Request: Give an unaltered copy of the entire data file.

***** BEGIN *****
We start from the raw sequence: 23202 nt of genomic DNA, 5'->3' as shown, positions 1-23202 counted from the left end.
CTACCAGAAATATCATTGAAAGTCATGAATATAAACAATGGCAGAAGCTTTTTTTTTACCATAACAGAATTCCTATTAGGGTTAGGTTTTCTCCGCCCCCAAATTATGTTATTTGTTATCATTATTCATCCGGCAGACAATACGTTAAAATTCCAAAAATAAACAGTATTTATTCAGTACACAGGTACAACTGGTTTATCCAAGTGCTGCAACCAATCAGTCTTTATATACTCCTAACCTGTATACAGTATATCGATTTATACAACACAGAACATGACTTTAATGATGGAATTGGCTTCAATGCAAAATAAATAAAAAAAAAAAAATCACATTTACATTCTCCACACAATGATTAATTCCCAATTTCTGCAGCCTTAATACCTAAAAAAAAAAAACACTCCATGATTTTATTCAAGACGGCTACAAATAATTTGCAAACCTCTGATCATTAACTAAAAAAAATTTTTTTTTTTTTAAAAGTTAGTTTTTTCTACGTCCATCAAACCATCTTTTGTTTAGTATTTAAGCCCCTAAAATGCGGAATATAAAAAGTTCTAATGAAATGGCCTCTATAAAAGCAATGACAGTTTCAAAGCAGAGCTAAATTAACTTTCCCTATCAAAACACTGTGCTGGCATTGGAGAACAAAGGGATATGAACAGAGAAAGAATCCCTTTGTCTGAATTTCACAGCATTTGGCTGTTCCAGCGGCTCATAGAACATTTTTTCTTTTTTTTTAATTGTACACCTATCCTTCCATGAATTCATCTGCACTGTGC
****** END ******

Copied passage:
We start from the raw sequence: 23202 nt of genomic DNA, 5'->3' as shown, positions 1-23202 counted from the left end.
CTACCAGAAATATCATTGAAAGTCATGAATATAAACAATGGCAGAAGCTTTTTTTTTACCATAACAGAATTCCTATTAGGGTTAGGTTTTCTCCGCCCCCAAATTATGTTATTTGTTATCATTATTCATCCGGCAGACAATACGTTAAAATTCCAAAAATAAACAGTATTTATTCAGTACACAGGTACAACTGGTTTATCCAAGTGCTGCAACCAATCAGTCTTTATATACTCCTAACCTGTATACAGTATATCGATTTATACAACACAGAACATGACTTTAATGATGGAATTGGCTTCAATGCAAAATAAATAAAAAAAAAAAAATCACATTTACATTCTCCACACAATGATTAATTCCCAATTTCTGCAGCCTTAATACCTAAAAAAAAAAAACACTCCATGATTTTATTCAAGACGGCTACAAATAATTTGCAAACCTCTGATCATTAACTAAAAAAAATTTTTTTTTTTTTAAAAGTTAGTTTTTTCTACGTCCATCAAACCATCTTTTGTTTAGTATTTAAGCCCCTAAAATGCGGAATATAAAAAGTTCTAATGAAATGGCCTCTATAAAAGCAATGACAGTTTCAAAGCAGAGCTAAATTAACTTTCCCTATCAAAACACTGTGCTGGCATTGGAGAACAAAGGGATATGAACAGAGAAAGAATCCCTTTGTCTGAATTTCACAGCATTTGGCTGTTCCAGCGGCTCATAGAACATTTTTTCTTTTTTTTTAATTGTACACCTATCCTTCCATGAATTCATCTGCACTGTGC